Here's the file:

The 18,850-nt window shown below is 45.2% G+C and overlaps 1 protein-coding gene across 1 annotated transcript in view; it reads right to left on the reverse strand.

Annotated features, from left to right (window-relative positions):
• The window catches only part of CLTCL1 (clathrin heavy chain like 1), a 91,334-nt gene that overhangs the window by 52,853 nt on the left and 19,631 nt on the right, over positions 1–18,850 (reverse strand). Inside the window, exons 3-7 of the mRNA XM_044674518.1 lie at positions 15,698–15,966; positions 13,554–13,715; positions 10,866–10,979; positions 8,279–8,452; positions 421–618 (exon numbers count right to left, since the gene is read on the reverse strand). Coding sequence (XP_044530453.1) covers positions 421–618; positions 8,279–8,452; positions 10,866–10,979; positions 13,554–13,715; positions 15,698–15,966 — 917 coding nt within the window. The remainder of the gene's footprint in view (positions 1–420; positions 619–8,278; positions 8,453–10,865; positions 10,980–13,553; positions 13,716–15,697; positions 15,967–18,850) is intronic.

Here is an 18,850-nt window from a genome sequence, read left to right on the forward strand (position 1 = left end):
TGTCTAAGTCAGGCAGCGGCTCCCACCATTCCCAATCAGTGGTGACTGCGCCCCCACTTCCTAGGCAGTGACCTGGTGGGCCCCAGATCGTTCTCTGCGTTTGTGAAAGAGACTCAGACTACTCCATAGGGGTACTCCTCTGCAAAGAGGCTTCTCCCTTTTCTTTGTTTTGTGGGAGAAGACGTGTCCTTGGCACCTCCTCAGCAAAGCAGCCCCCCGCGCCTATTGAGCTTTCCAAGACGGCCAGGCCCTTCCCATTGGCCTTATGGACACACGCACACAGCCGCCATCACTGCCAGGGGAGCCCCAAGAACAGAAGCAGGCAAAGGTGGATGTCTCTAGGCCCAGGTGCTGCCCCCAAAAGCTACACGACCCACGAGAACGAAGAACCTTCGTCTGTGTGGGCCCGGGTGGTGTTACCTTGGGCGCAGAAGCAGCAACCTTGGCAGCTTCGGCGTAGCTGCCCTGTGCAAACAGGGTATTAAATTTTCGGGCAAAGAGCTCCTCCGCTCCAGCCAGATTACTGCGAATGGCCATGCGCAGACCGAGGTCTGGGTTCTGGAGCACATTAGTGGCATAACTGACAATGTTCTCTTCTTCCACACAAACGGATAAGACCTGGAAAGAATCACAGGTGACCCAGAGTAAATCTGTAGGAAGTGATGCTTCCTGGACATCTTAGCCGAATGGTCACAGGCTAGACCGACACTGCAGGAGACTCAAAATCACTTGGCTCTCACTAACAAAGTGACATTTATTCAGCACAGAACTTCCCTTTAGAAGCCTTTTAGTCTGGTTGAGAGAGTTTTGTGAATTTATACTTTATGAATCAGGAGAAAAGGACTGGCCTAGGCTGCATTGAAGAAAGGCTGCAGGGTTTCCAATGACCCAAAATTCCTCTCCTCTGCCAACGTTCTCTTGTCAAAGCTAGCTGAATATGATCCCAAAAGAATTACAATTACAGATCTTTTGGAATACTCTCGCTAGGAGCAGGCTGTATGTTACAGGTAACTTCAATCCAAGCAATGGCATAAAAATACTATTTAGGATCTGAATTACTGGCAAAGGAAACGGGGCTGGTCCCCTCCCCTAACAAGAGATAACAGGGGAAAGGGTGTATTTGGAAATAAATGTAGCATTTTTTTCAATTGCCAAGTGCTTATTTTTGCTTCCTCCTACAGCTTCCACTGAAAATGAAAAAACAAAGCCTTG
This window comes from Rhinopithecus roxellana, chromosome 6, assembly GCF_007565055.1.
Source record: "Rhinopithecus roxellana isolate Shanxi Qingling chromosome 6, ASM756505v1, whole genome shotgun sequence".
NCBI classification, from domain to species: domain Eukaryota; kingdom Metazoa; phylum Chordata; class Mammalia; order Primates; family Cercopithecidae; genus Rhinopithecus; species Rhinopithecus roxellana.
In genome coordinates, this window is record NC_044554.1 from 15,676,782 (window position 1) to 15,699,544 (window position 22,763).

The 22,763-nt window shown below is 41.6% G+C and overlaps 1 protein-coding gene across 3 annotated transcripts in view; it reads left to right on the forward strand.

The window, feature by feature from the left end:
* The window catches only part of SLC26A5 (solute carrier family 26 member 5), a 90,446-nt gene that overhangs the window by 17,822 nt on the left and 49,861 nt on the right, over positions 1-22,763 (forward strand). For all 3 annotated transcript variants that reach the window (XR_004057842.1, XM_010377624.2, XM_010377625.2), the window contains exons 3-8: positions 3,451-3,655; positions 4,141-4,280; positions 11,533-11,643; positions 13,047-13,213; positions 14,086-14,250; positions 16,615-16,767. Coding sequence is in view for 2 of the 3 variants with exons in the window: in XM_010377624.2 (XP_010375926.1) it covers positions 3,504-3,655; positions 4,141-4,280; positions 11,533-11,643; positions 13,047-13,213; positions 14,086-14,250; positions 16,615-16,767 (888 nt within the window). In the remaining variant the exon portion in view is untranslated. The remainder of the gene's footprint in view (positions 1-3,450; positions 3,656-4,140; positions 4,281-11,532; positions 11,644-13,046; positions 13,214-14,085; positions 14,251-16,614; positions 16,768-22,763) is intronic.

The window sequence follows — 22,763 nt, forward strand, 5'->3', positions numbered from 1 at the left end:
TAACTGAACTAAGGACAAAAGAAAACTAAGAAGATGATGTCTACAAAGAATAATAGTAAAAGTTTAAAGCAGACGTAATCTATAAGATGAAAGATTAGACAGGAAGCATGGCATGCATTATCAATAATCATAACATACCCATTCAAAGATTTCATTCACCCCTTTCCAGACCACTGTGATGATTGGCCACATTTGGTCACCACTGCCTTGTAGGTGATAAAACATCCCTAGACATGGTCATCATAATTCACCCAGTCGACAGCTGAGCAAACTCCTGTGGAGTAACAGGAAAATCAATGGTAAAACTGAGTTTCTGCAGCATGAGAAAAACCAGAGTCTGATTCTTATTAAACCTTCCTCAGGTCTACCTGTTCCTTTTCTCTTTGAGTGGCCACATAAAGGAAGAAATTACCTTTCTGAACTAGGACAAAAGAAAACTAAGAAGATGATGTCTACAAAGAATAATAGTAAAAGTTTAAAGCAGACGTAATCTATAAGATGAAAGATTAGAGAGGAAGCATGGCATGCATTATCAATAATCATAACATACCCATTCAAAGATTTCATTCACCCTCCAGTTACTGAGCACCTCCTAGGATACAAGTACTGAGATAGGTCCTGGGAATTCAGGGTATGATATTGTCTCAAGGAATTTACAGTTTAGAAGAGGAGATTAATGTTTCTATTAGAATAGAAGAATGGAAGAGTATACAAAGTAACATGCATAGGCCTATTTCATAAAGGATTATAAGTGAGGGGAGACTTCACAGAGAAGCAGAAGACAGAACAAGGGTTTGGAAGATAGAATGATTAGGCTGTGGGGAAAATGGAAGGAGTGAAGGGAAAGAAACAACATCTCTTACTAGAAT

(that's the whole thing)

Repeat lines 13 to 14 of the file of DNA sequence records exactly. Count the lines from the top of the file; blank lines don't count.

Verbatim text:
The window sequence follows — 22,763 nt, forward strand, 5'->3', positions numbered from 1 at the left end:
TAACTGAACTAAGGACAAAAGAAAACTAAGAAGATGATGTCTACAAAGAATAATAGTAAAAGTTTAAAGCAGACGTAATCTATAAGATGAAAGATTAGACAGGAAGCATGGCATGCATTATCAATAATCATAACATACCCATTCAAAGATTTCATTCACCCCTTTCCAGACCACTGTGATGATTGGCCACATTTGGTCACCACTGCCTTGTAGGTGATAAAACATCCCTAGACATGGTCATCATAATTCACCCAGTCGACAGCTGAGCAAACTCCTGTGGAGTAACAGGAAAATCAATGGTAAAACTGAGTTTCTGCAGCATGAGAAAAACCAGAGTCTGATTCTTATTAAACCTTCCTCAGGTCTACCTGTTCCTTTTCTCTTTGAGTGGCCACATAAAGGAAGAAATTACCTTTCTGAACTAGGACAAAAGAAAACTAAGAAGATGATGTCTACAAAGAATAATAGTAAAAGTTTAAAGCAGACGTAATCTATAAGATGAAAGATTAGAGAGGAAGCATGGCATGCATTATCAATAATCATAACATACCCATTCAAAGATTTCATTCACCCTCCAGTTACTGAGCACCTCCTAGGATACAAGTACTGAGATAGGTCCTGGGAATTCAGGGTATGATATTGTCTCAAGGAATTTACAGTTTAGAAGAGGAGATTAATGTTTCTATTAGAATAGAAGAATGGAAGAGTATACAAAGTAACATGCATAGGCCTATTTCATAAAGGATTATAAGTGAGGGGAGACTTCACAGAGAAGCAGAAGACAGAACAAGGGTTTGGAAGATAGAATGATTAGGCTGTGGGGAAAATGGAAGGAGTGAAGGGAAAGAAACAACATCTCTTACTAGAAT